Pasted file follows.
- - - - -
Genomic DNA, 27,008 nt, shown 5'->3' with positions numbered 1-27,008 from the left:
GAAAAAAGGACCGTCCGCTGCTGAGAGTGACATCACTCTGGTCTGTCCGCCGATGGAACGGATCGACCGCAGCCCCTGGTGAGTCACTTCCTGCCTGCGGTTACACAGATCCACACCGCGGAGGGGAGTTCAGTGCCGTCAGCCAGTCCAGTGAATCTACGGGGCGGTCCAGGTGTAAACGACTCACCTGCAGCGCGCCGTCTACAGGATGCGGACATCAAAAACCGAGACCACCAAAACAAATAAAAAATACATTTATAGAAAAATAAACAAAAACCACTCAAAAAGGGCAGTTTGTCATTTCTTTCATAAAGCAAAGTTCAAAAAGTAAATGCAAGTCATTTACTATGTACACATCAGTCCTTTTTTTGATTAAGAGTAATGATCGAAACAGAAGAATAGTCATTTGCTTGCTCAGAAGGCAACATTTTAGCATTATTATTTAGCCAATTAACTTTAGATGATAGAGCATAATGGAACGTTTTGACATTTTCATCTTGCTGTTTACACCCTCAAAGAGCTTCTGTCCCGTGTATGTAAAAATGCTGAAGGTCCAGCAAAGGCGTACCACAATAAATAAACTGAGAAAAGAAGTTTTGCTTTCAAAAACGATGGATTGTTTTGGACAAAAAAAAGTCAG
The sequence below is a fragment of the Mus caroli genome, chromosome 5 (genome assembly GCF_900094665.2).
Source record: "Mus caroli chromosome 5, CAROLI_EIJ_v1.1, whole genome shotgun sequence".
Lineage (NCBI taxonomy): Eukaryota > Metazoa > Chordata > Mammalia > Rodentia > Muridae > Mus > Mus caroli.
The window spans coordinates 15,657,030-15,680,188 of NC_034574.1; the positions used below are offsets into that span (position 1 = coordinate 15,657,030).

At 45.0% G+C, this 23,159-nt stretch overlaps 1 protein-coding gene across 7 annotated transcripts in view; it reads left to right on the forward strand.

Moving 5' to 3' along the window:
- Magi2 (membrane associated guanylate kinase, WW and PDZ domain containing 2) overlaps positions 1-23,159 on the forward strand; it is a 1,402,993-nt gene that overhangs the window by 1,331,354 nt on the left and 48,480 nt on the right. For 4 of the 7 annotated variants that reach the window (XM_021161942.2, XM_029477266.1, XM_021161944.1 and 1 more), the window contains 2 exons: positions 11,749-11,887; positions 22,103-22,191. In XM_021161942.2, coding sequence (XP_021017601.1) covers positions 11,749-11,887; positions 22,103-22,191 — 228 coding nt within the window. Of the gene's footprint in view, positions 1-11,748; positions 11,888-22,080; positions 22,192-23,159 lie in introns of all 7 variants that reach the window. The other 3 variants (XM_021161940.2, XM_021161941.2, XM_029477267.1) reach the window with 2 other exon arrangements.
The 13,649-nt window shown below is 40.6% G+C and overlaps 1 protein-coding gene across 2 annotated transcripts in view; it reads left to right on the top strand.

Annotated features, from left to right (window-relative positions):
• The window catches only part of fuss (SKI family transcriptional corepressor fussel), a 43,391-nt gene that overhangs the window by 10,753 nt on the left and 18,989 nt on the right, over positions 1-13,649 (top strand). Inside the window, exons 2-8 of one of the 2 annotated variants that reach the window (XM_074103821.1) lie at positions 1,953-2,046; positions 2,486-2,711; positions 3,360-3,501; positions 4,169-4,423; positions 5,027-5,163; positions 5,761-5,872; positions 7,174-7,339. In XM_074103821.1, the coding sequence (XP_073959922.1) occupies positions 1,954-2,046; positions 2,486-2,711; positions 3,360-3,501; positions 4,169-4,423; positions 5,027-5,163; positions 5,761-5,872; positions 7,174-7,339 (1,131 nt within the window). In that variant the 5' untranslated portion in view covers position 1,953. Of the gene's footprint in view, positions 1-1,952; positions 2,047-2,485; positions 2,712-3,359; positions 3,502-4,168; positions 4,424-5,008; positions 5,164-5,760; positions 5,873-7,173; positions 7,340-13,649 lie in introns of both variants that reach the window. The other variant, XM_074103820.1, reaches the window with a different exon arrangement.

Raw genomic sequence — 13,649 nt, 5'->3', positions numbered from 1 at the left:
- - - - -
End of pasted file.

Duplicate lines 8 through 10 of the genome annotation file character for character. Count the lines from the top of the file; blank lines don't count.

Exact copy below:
Moving 5' to 3' along the window:
- Magi2 (membrane associated guanylate kinase, WW and PDZ domain containing 2) overlaps positions 1-23,159 on the forward strand; it is a 1,402,993-nt gene that overhangs the window by 1,331,354 nt on the left and 48,480 nt on the right. For 4 of the 7 annotated variants that reach the window (XM_021161942.2, XM_029477266.1, XM_021161944.1 and 1 more), the window contains 2 exons: positions 11,749-11,887; positions 22,103-22,191. In XM_021161942.2, coding sequence (XP_021017601.1) covers positions 11,749-11,887; positions 22,103-22,191 — 228 coding nt within the window. Of the gene's footprint in view, positions 1-11,748; positions 11,888-22,080; positions 22,192-23,159 lie in introns of all 7 variants that reach the window. The other 3 variants (XM_021161940.2, XM_021161941.2, XM_029477267.1) reach the window with 2 other exon arrangements.
The 13,649-nt window shown below is 40.6% G+C and overlaps 1 protein-coding gene across 2 annotated transcripts in view; it reads left to right on the top strand.